Hemet’s 2020-2021 fiscal year budget makes no cuts in public safety personnel

Valley News/Shane Gibson file photo

While the coronavirus pandemic has made a significant impact on Hemet’s 2020-2021 budget, residents were assured by the city manager, staff and council that there will be no furloughs for public safety employees. Police officers received a 6% salary increase in 2020.

Chris Lopez, Hemet city manager, said in response to an inquiry by the Valley News, “COVID-19 has had significant impacts to our budget. The financial model presented to the mayor and city council in January 2020 showed that even with Measure U, the city was headed toward fiscal insolvency.

“Maintaining existing spending levels from previous years would have depleted all of the city’s reserves including Measure U reserves in just a few years. The COVID-19 pandemic only accelerated that fiscal reality. The approved budget does not use emergency reserves for ongoing and recurring expenditures. The city of Hemet still remains under state audit due to the financial issues identified by the state auditor in 2016,” he said.

Since the budget’s passage, there have been several claims from residents that the latest fiscal year 2020-2021 Measure U budget is in violation of Resolutions 4703 and 4231 which restricts the use of the unused yearly balance for public safety only.

Measure U is a one-cent sales tax that by resolution specifically helps fund the police and fire departments. In its fiscal year 2019-2020 budget, the city approved the use of any fund balance for public safety expenditures, according to Lopez. Even with that addition, the council is requesting the staff to revisit the resolution as the items contained within need to be evaluated.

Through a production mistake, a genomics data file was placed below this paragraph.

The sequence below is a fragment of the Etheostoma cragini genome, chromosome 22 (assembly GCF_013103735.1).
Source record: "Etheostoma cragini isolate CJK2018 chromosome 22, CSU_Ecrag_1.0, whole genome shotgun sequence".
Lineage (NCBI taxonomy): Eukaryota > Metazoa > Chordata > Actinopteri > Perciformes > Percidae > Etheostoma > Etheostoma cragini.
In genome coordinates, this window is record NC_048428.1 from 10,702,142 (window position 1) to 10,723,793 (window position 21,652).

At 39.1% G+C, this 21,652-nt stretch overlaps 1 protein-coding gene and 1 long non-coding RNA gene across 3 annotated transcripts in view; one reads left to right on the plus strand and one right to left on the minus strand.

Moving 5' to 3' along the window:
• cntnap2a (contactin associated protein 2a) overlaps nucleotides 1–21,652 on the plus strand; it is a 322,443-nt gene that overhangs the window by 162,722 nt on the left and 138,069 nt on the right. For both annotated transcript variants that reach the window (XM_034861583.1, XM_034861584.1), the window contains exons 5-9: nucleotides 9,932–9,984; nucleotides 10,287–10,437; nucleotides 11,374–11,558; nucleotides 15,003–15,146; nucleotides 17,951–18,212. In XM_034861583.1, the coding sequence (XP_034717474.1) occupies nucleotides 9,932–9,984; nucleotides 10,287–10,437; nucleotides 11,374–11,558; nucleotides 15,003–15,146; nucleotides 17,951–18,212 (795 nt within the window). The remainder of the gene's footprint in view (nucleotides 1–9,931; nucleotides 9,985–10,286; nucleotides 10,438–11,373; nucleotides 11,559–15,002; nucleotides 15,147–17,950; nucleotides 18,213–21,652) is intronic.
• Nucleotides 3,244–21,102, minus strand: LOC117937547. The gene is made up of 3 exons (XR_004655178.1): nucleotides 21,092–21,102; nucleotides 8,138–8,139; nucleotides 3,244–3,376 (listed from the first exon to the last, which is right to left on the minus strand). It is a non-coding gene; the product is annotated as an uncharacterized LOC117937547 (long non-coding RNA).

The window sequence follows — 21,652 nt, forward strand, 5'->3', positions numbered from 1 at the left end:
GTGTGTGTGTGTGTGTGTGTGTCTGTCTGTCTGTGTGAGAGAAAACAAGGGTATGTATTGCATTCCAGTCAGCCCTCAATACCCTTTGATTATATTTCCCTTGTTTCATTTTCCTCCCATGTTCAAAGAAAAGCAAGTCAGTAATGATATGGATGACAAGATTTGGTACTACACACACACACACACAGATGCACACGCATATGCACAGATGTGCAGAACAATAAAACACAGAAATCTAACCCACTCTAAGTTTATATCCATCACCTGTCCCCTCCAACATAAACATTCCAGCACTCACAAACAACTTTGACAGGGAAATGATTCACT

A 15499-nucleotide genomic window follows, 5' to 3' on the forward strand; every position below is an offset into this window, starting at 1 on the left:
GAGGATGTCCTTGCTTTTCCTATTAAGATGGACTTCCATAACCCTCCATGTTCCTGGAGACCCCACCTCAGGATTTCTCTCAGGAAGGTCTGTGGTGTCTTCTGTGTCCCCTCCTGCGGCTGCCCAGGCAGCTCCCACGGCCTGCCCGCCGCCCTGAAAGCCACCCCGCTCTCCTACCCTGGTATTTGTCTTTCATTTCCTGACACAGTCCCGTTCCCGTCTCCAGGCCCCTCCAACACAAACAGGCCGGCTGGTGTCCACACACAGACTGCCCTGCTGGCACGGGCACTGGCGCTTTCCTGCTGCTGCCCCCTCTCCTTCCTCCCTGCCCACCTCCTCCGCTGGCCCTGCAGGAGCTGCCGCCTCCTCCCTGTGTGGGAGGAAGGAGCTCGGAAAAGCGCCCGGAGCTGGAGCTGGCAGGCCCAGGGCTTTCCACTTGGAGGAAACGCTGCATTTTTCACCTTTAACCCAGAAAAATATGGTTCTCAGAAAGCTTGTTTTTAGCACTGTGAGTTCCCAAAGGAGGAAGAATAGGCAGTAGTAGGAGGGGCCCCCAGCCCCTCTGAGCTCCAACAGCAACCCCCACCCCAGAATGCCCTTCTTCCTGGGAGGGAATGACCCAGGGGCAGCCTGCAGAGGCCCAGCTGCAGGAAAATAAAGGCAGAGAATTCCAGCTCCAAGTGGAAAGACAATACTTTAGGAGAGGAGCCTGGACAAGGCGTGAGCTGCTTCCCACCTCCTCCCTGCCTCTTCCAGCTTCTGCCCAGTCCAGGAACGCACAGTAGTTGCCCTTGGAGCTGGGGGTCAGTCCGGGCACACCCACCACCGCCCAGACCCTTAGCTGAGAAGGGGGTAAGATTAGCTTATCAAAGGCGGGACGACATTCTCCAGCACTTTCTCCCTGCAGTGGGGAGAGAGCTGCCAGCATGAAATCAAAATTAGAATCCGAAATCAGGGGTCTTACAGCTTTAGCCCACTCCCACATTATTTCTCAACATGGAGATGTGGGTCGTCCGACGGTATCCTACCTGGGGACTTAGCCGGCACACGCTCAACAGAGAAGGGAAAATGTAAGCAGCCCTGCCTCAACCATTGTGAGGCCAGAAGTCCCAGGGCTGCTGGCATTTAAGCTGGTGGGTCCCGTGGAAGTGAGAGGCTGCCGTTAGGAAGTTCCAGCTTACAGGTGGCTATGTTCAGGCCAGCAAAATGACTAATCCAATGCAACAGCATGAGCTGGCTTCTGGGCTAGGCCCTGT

He said, “There is not an urgency resolution required to fund police and fire with Measure U revenues or fund balance.”

Still the city, in its effort to maintain its “balanced” fiscal year 2020-2021 budget, is managing to retain all of its public safety employees in the police and fire departments and in all other departments, there are still challenges ahead for the city council as the economic impact of the coronavirus pandemic continues.

“The financial impacts of COVID-19 are noted everywhere and it requires reductions in all departments. Our revenues are expected to decline by over $7 million in 15 months. Vacant positions were eliminated from the budget. Maintaining existing expenditure levels would have required the use of emergency reserves for ongoing expenditures, which is something I did not recommend,” Lopez said.

Tony Ault can be reached by email at tault@reedermedia.com.